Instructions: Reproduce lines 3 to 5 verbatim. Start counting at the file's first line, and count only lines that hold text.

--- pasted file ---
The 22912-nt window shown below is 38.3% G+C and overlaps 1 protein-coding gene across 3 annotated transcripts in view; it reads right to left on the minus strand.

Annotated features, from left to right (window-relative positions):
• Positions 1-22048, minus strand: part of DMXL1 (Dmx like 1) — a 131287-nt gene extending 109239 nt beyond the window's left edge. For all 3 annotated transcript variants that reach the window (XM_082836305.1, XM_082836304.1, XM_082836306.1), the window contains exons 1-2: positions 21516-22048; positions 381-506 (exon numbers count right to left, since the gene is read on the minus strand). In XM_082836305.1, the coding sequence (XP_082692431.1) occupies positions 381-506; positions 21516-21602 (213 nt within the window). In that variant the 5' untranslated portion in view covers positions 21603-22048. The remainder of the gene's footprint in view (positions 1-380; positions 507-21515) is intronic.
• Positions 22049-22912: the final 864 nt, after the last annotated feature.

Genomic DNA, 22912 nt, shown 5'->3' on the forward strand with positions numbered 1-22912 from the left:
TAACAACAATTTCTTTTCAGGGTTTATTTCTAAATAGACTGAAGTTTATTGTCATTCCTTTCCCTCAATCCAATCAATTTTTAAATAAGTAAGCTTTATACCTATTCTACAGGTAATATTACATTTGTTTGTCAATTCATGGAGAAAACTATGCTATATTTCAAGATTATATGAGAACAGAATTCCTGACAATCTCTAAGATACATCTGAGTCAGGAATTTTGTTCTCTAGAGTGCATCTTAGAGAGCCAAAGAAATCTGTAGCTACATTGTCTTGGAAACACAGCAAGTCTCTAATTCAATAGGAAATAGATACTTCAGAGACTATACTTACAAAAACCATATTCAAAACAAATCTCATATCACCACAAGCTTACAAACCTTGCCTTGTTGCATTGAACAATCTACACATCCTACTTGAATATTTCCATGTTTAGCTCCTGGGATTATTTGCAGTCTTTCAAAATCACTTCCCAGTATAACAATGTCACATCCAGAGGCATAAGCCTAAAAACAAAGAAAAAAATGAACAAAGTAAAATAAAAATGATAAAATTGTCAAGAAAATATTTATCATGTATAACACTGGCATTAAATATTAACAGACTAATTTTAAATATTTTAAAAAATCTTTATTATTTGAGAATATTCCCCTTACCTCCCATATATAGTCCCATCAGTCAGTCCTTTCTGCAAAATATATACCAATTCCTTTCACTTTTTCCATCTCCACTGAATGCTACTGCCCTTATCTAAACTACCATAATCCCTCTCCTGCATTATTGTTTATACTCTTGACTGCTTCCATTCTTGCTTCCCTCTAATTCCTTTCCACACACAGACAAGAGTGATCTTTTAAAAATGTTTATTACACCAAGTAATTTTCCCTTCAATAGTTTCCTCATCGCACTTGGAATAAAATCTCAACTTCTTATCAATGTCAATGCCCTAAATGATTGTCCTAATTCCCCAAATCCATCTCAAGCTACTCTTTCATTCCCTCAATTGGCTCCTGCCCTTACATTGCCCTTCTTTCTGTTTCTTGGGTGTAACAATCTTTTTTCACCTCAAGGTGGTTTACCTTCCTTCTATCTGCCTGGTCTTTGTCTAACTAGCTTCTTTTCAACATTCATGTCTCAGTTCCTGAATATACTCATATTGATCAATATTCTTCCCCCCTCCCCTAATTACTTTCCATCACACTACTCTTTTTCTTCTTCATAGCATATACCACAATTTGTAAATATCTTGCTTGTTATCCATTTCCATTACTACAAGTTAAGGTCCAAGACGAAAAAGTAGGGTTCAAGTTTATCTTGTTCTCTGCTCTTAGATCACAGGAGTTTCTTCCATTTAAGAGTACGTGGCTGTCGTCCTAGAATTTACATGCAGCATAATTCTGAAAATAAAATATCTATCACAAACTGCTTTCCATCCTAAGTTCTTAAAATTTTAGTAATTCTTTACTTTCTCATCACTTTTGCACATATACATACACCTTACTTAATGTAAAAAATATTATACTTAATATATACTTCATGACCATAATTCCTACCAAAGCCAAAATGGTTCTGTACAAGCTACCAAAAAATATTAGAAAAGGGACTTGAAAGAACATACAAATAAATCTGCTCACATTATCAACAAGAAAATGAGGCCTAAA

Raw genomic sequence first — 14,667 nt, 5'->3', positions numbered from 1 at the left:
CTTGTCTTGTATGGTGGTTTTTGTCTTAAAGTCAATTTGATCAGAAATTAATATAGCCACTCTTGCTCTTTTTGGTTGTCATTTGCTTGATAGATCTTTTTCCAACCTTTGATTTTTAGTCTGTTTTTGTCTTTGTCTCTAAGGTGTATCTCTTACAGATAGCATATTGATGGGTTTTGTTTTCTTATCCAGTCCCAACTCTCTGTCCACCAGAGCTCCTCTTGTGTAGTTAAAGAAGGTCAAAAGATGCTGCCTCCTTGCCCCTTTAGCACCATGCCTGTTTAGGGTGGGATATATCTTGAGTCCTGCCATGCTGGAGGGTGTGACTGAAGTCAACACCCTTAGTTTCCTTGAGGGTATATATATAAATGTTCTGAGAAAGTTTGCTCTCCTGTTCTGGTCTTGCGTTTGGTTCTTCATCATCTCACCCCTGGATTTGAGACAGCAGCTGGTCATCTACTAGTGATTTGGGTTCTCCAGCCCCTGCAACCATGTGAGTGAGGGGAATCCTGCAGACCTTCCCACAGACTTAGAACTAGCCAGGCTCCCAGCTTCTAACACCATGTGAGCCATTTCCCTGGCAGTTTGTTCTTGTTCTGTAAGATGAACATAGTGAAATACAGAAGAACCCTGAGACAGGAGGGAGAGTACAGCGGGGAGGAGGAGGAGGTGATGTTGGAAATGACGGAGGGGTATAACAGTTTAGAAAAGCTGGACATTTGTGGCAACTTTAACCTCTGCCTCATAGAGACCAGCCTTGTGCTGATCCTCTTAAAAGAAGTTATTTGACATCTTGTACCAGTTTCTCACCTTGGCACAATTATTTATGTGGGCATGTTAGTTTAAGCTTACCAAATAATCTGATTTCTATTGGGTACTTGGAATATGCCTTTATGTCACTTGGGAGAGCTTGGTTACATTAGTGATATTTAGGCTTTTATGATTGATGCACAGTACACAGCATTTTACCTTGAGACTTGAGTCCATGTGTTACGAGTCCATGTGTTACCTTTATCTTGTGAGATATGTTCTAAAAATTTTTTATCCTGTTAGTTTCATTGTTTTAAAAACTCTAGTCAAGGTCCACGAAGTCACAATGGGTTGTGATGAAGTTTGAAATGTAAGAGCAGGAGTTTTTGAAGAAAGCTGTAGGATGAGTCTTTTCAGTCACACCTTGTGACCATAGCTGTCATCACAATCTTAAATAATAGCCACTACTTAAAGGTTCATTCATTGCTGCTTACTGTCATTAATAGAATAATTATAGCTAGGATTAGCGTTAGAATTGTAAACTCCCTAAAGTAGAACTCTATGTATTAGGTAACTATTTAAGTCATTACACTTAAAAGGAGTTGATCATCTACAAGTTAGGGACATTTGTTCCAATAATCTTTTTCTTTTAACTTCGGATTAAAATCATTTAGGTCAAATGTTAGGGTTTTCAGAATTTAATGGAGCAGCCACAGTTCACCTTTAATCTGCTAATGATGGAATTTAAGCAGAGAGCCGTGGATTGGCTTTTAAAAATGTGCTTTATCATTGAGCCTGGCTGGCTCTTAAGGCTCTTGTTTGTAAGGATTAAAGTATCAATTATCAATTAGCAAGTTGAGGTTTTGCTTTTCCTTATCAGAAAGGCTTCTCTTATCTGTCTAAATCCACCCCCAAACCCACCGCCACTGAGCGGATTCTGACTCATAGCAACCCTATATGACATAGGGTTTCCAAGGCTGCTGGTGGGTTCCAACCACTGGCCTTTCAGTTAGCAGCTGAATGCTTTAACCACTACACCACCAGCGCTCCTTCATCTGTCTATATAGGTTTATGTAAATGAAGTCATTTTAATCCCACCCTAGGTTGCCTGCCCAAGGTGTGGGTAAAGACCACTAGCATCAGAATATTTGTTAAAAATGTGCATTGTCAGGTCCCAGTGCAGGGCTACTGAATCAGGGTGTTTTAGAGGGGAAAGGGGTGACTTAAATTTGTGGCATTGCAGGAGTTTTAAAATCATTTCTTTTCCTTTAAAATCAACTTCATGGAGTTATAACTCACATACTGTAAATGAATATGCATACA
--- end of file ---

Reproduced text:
• Positions 1-22048, minus strand: part of DMXL1 (Dmx like 1) — a 131287-nt gene extending 109239 nt beyond the window's left edge. For all 3 annotated transcript variants that reach the window (XM_082836305.1, XM_082836304.1, XM_082836306.1), the window contains exons 1-2: positions 21516-22048; positions 381-506 (exon numbers count right to left, since the gene is read on the minus strand). In XM_082836305.1, the coding sequence (XP_082692431.1) occupies positions 381-506; positions 21516-21602 (213 nt within the window). In that variant the 5' untranslated portion in view covers positions 21603-22048. The remainder of the gene's footprint in view (positions 1-380; positions 507-21515) is intronic.
• Positions 22049-22912: the final 864 nt, after the last annotated feature.

Genomic DNA, 22912 nt, shown 5'->3' on the forward strand with positions numbered 1-22912 from the left: